Cut to grant program worries group that gives kids with disabilities horseback lessons
Manitoba Community Services Council told it will lose administrative budget from province, executive says
An organization that gives children with disabilities horseback-riding lessons is worried about the fate of its program after learning a provincial grant program it relies on could be in jeopardy.
The not-for-profit Manitoba Riding for the Disabled Association operates out of Oak Bluff and gives kids with autism, cerebral palsy, Down syndrome and other conditions therapeutic horseback riding lessons.
MRDA executive director Peter Manastyrsky says the riding association just applied for a $15,000 grant this fall through the Manitoba Community Services Council. He worries it won't come through, though, because of provincial funding cuts to MCSC that could force that organization to axe its three paid administrative positions.
"Coming from a one-person office myself here, it's critical to have people in place to do the work that needs to be done to help groups such as us and others across Winnipeg and the province," said Manastyrsky.
"This day and age, people don't step up to volunteer as much, and you need professional people to run an organization such as the Manitoba Community Services Council."
In its 34 years in operation, the council has helped more than 10,500 community projects through grants.
The province notified the Manitoba Community Services Council last week that as of April 1, it will lose administrative funding to the tune of $280,000, said MCSC chairperson Jay Boaz.
That amount covers the salaries of MCSC's three administrative positions who, together with 12 volunteers on the board of directors, approved $2.2 million in grants to community groups last year — from daycares to seniors groups, newcomer programming and more.
"If we can't find alternative administrative funding then we would have to shut down because while we have a volunteer board, the work our staff do is extremely important," he said.
"We're a pretty efficient operation … we believe in what we do."
MCSC is an arm's-length organization, funded by but independent of the province, that determines which groups get grant money. It has been around for 34 years and receives about $850,000 per year from the Manitoba Liquor and Lotteries' bingo program revenues, with the rest of its $2.2 million budget coming from Manitoba's department of municipal relations, Boaz said.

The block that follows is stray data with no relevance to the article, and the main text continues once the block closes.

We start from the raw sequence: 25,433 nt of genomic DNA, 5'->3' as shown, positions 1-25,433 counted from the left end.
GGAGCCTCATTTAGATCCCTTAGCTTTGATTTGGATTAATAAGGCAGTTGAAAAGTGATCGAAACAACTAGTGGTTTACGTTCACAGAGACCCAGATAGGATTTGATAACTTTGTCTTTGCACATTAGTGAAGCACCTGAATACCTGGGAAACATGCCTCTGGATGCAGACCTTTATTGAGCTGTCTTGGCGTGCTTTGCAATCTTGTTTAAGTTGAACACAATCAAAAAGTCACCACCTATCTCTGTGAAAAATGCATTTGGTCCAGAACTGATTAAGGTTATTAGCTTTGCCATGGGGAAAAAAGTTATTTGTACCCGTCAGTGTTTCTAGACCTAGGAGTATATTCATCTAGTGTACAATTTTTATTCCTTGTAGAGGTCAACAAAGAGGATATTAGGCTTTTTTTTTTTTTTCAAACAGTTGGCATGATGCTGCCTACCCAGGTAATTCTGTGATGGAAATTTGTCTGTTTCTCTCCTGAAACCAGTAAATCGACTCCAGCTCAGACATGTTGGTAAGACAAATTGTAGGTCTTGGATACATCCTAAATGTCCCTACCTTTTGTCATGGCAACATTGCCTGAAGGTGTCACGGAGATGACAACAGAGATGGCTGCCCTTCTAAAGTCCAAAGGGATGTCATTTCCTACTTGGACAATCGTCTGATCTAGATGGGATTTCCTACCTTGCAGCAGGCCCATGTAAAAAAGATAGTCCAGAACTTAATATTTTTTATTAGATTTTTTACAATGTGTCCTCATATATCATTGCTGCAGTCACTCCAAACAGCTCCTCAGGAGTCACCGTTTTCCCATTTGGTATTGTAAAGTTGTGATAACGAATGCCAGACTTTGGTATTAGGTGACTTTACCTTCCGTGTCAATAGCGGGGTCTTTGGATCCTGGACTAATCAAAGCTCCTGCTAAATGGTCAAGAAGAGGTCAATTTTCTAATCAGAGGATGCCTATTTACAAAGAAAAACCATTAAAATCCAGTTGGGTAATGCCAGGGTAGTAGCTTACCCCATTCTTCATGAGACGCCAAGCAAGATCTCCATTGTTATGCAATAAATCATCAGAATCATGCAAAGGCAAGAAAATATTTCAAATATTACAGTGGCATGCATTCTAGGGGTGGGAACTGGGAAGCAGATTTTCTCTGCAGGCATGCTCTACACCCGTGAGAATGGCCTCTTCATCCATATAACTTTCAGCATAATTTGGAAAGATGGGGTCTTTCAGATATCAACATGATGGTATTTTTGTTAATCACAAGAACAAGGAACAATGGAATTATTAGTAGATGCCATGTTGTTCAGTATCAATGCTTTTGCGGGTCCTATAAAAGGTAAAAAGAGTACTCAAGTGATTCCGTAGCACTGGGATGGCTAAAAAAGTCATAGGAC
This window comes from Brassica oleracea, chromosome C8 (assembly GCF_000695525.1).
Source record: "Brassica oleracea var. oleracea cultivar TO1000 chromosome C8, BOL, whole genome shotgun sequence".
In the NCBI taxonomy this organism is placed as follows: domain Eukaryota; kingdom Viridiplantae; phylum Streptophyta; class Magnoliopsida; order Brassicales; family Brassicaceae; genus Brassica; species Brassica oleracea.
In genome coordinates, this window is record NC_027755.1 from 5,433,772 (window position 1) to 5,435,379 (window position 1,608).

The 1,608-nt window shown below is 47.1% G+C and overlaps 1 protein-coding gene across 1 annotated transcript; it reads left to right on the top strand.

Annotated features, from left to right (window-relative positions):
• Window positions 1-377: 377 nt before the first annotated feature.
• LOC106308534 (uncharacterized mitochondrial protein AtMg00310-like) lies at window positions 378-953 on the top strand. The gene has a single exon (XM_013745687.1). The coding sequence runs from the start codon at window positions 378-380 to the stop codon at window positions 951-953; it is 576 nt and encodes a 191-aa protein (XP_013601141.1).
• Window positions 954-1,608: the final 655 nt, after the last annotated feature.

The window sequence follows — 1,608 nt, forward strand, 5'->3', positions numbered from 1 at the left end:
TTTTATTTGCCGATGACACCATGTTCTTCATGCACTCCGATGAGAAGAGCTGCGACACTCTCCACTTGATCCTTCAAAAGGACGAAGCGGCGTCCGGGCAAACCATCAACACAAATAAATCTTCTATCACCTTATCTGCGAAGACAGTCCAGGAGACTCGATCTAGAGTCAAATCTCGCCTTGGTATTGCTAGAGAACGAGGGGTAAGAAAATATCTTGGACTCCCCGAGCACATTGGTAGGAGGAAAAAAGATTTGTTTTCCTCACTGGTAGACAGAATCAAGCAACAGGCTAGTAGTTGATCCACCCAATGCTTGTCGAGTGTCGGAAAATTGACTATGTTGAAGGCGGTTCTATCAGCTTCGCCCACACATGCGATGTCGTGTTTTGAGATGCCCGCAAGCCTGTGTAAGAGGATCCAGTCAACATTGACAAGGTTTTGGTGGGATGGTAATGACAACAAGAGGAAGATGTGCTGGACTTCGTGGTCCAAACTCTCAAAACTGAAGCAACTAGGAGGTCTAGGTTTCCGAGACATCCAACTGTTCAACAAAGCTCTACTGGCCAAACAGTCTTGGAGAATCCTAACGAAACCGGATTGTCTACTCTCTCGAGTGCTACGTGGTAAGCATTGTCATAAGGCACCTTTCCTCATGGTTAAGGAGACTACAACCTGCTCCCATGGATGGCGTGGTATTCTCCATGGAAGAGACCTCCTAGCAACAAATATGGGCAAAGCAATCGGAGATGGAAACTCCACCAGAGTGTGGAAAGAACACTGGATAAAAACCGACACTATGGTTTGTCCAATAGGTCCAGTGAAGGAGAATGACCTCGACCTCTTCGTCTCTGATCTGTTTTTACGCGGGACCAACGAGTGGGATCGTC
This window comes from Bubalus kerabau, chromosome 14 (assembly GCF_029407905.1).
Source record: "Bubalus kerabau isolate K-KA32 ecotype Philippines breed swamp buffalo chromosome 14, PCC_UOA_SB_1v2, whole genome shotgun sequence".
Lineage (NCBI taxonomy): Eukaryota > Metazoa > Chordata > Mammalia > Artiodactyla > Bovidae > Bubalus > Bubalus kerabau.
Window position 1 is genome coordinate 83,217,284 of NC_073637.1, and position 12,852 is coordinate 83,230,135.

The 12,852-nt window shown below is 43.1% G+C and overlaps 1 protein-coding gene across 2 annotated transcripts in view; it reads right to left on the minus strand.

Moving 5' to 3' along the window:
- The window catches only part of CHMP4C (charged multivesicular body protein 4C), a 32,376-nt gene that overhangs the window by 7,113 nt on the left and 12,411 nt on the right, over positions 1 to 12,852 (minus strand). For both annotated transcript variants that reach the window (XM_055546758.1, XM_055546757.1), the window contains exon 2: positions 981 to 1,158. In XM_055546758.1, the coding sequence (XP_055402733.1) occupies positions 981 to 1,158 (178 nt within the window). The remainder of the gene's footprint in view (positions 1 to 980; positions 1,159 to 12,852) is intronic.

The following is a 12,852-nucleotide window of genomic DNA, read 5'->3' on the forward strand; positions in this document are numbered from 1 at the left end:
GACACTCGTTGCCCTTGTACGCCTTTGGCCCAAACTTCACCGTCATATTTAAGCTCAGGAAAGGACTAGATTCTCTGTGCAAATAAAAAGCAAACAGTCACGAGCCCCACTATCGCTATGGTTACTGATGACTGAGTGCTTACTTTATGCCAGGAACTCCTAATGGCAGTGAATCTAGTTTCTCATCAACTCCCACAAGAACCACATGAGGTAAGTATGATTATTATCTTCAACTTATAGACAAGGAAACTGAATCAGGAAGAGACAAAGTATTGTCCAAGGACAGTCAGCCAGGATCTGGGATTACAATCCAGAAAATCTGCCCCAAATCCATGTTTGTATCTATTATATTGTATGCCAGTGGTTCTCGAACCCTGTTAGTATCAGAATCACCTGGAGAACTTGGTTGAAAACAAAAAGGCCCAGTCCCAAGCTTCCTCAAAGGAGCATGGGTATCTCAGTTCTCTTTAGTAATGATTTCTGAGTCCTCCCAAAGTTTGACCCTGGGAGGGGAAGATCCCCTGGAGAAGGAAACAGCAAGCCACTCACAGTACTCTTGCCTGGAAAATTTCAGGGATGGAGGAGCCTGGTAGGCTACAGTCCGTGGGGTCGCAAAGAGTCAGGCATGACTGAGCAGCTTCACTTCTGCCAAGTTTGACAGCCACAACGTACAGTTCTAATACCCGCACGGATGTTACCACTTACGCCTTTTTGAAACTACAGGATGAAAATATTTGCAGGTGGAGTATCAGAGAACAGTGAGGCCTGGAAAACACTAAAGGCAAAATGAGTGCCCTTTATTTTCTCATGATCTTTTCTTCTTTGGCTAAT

It was one of several groups put on notice in the past year after the Pallister government began reviewing most funding commitments made under the previous NDP government.
Boaz said while MCSC knows for certain it can no longer count on administrative funding from the province, it remains unclear whether the greater grant program it runs could also be cut.
"It's 10 per cent of our budget, but the province cutting that 10 per cent, if we can't make it up in such a short timeframe, then we'll cease to exist. And we haven't been able to find out what would happen to that funding: if it would continue or if it would just be a cut."
About 50 per cent of MCSC grants in recent years has been doled out to organizations in Winnipeg, with the other half going to not-for-profits in other parts of Manitoba, Boaz said.
Over the past 10 years, the Manitoba Riding for the Disabled Association received $70,000 in grants through the Manitoba Community Services Council, said Manastyrsky. Currently 24 kids are enrolled in its riding program, with 15 more on the wait list. It has an annual operating budget of $160,000 that is funded through MCSC grants and other sponsors.
He said if the administrative cuts compromise the future of MCSC as a whole, it will cost kids in the program.
"It will definitely have an impact on our program because the kids that come into our program have no other activities to participate in," he said.
"You'd like to expand the program but you need to find money to expand the program, but you're already scrambling to find the money to run your existing program."
Contrary to the Pallister government's stated goal of reducing overlap and government bureaucracy, Manastyrsky feels cutting the administrative budget at MCSC will actually add more red tape.
"It will make it even more difficult for the families of disabled kids, I am talking about our program, to access an activity, to get money," he said.
"They're going to have to go knocking on the government door, which we already know is cutting a lot of programs and not supporting a lot of funding for activities. Kids are going to get lost in the paper process and eventually won't be able to participate in anything. I think eliminating MCSC or not providing them with the funding to help out groups such as ours and others across the board is going to be very impactful for many of us."
A spokesperson for the province would not confirm whether the grant program of MCSC will also lose funding, or whether the province just plans to change how that money is distributed.
"Department staff have met with the Manitoba Community Services Council and are awaiting further information from them," the statement reads. "Discussions about next steps are ongoing and a meeting is scheduled for Friday."
With files from Marianne Klowak